Small Business Loans: Secured vs Unsecured

When searching for loans and financing for your small business, it’s important to understand the difference between a secured and an unsecured loan. The type of loan you choose will affect your interest rate, repayment terms, and any claims that a lender might have on your small business or personal assets. 

Every small business needs access to responsible financing, so we’ll break down the differences between secured and unsecured business loans, and what that means to you.

Small Business Lenders Want to Reduce Their Financial Risk

Before we get into whether a secured or unsecured loan is best for your small business, it’s worth exploring how lenders view small business borrowers. Providing loans to small businesses is essentially about risk management—if a loan provider lends money, how likely are they to get paid back?

It’s inevitable that a percentage of small businesses will fault and default on their loans, meaning that a lender will not have a loan paid back. To hedge against this loss, many small business lenders insist on securing loans with collateral. Even “unsecured” loans often need to be backed up by a “lien” or “personal guarantee.” We’ll get into these terms below, but essentially they mean that if you fail to repay your loan, a lender is legally entitled to seize and sell assets to recover their money.

Differences in Interest and Terms for Secured vs. Unsecured Small Business Loans

Small business lenders also manage financial risk by charging interest across their entire loan portfolio. Small business lending is often inherently riskier than other types of loans, so interest rates are usually higher. Interest rates and other loan terms vary between different types of loans:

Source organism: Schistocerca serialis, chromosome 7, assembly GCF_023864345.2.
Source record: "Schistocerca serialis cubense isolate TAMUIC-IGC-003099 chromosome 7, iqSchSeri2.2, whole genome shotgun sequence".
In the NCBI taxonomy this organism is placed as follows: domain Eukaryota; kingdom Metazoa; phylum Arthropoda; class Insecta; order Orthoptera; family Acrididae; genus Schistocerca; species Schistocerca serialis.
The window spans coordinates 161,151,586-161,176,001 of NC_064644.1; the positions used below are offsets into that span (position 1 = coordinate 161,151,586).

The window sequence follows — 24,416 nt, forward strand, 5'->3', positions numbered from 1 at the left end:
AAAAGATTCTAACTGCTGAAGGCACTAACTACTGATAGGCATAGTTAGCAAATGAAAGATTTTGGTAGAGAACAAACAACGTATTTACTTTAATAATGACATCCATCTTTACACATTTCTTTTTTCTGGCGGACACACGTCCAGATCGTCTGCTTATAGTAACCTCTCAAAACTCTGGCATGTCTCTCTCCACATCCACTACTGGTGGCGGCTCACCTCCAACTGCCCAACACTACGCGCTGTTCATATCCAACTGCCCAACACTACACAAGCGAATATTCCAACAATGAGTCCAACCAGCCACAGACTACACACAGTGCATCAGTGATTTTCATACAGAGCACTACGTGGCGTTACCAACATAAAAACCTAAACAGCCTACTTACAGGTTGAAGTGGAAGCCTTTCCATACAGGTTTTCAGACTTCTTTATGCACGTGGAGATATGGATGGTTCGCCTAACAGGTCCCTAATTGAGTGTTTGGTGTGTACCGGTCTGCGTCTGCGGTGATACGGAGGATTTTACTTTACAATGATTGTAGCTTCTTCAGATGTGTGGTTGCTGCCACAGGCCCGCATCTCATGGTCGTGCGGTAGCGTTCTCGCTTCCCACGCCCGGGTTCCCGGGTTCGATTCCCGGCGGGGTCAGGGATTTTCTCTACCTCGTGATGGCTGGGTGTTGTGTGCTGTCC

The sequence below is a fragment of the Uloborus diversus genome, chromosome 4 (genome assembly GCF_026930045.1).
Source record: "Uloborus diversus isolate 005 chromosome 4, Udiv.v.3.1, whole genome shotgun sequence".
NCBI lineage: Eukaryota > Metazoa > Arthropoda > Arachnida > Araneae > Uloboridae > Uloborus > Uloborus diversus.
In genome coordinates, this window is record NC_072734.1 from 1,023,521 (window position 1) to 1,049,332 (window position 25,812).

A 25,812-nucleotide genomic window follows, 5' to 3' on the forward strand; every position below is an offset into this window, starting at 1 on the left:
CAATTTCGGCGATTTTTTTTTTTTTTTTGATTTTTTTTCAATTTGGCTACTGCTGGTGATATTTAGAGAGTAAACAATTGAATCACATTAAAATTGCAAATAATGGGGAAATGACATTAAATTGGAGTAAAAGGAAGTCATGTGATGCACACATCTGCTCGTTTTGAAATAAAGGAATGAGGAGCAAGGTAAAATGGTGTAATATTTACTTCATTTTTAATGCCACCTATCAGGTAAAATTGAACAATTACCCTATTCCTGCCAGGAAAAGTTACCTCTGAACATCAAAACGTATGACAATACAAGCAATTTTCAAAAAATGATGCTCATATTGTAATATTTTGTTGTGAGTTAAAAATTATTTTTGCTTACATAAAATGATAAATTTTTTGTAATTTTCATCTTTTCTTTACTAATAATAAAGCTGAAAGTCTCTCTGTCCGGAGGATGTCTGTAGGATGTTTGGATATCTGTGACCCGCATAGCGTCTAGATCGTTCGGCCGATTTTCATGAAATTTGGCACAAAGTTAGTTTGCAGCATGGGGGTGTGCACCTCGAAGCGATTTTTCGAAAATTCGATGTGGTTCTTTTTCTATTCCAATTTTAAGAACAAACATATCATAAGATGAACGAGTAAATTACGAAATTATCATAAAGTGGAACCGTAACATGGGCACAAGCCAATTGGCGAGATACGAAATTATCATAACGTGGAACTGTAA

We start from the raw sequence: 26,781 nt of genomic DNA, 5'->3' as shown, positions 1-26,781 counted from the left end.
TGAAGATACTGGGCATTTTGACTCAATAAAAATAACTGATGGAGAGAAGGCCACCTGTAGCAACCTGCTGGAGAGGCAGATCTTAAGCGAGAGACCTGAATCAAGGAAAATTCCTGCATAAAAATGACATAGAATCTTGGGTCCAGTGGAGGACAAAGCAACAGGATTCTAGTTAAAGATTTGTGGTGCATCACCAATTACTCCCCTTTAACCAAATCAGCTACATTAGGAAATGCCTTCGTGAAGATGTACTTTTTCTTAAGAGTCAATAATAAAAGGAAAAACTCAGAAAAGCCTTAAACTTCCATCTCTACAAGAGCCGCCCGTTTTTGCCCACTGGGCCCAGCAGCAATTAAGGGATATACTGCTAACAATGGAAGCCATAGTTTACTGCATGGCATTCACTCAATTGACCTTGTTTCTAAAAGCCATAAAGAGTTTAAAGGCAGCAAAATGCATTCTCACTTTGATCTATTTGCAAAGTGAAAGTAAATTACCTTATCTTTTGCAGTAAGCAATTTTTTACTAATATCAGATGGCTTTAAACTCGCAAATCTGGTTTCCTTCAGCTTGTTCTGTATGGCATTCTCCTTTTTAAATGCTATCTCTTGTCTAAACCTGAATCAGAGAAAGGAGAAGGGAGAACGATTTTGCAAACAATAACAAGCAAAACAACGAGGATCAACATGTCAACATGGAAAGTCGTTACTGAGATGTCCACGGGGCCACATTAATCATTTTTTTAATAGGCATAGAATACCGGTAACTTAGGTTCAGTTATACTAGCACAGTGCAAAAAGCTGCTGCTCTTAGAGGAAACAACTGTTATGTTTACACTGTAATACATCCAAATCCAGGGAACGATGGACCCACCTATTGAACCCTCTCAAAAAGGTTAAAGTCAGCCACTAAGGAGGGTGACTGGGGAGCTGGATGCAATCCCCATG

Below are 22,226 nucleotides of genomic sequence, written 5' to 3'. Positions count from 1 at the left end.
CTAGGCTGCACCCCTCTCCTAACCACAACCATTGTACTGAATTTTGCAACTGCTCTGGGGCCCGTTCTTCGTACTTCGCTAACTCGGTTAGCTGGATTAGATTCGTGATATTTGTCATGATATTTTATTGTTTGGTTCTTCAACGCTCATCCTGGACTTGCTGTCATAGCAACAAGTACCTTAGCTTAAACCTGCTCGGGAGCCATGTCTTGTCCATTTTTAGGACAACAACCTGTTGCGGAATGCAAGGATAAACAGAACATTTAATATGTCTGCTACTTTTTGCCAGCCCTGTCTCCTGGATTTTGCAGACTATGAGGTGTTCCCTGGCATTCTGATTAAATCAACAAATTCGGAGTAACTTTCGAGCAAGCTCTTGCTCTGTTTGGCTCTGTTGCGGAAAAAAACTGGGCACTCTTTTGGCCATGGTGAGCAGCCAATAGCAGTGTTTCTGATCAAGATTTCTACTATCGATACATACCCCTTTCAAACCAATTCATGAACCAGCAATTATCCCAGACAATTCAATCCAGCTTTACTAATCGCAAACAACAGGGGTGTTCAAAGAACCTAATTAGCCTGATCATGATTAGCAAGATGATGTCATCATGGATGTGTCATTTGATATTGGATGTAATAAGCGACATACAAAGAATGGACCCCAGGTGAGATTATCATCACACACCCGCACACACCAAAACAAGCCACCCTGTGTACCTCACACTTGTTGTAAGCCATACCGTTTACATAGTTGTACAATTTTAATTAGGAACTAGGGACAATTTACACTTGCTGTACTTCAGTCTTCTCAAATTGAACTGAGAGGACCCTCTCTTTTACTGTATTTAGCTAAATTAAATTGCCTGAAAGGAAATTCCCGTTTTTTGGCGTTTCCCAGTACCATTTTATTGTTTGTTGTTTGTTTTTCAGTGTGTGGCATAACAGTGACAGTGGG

• Secured small business loans are backed up by specific collateral and assets, so the interest rates and terms are likely to be more favorable for a borrower.
  • Unsecured small business loans have different restrictions and are higher risk, so interest rates will be higher and other terms may be more challenging. 

This means you’ll typically repay more if you take out an unsecured loan, and less if you take out a secured one.

Small Business Secured Loans and Collateral

If you want to take out a secured loan, a small business lender will secure your borrowing against collateral owned by your business

  • Collateral can be anything your business owns that has a dollar value.
  • This can include property, equipment, inventory, accounts receivable, business bank accounts, and any other assets that could be sold or claimed.
  • The type and amount of small business collateral you use to secure a loan will be clearly defined in your loan agreement.
  • If you fail to make repayments over an extended period of time and default on your small business loan, a lender has the legal right to seize and sell the collateral to minimize their losses.

The Pros and Cons of a Secured Small Business Loan

Here are the advantages and disadvantages of securing your small business loan.


  • Your business will typically pay a lower interest rate on a secured loan and will generally get more favorable terms.
  • Your small business may be able to borrow larger amounts with a secured loan. 
  • The lender will clearly define any small business assets that will be liable to seizure if you default.
  • The lender will not be able to seize any assets not defined as collateral in your loan agreement.
  • Secured loans are easier for small businesses to get than unsecured ones.